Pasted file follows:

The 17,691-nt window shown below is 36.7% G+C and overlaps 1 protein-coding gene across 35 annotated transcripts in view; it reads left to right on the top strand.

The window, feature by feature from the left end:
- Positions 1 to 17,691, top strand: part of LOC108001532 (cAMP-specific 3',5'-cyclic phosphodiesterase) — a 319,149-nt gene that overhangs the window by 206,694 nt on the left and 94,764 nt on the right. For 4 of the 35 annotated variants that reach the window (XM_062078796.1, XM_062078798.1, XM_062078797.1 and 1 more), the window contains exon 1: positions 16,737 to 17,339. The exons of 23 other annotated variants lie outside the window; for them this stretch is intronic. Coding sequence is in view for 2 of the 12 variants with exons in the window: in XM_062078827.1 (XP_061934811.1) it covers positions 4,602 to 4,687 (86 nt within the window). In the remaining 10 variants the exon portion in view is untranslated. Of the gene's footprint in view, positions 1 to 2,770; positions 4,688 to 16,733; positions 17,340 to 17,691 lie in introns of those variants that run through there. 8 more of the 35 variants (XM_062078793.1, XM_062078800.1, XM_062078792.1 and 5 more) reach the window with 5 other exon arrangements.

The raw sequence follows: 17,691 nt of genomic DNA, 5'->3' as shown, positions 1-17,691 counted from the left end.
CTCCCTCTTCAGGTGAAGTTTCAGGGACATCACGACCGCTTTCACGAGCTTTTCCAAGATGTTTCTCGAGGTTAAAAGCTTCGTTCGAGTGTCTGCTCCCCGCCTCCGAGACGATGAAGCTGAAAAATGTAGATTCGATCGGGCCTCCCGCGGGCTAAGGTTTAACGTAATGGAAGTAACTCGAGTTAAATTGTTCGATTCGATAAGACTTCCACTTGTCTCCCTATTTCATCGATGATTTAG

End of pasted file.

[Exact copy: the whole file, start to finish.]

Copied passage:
The 17,691-nt window shown below is 36.7% G+C and overlaps 1 protein-coding gene across 35 annotated transcripts in view; it reads left to right on the top strand.

The window, feature by feature from the left end:
- Positions 1 to 17,691, top strand: part of LOC108001532 (cAMP-specific 3',5'-cyclic phosphodiesterase) — a 319,149-nt gene that overhangs the window by 206,694 nt on the left and 94,764 nt on the right. For 4 of the 35 annotated variants that reach the window (XM_062078796.1, XM_062078798.1, XM_062078797.1 and 1 more), the window contains exon 1: positions 16,737 to 17,339. The exons of 23 other annotated variants lie outside the window; for them this stretch is intronic. Coding sequence is in view for 2 of the 12 variants with exons in the window: in XM_062078827.1 (XP_061934811.1) it covers positions 4,602 to 4,687 (86 nt within the window). In the remaining 10 variants the exon portion in view is untranslated. Of the gene's footprint in view, positions 1 to 2,770; positions 4,688 to 16,733; positions 17,340 to 17,691 lie in introns of those variants that run through there. 8 more of the 35 variants (XM_062078793.1, XM_062078800.1, XM_062078792.1 and 5 more) reach the window with 5 other exon arrangements.

The raw sequence follows: 17,691 nt of genomic DNA, 5'->3' as shown, positions 1-17,691 counted from the left end.
CTCCCTCTTCAGGTGAAGTTTCAGGGACATCACGACCGCTTTCACGAGCTTTTCCAAGATGTTTCTCGAGGTTAAAAGCTTCGTTCGAGTGTCTGCTCCCCGCCTCCGAGACGATGAAGCTGAAAAATGTAGATTCGATCGGGCCTCCCGCGGGCTAAGGTTTAACGTAATGGAAGTAACTCGAGTTAAATTGTTCGATTCGATAAGACTTCCACTTGTCTCCCTATTTCATCGATGATTTAG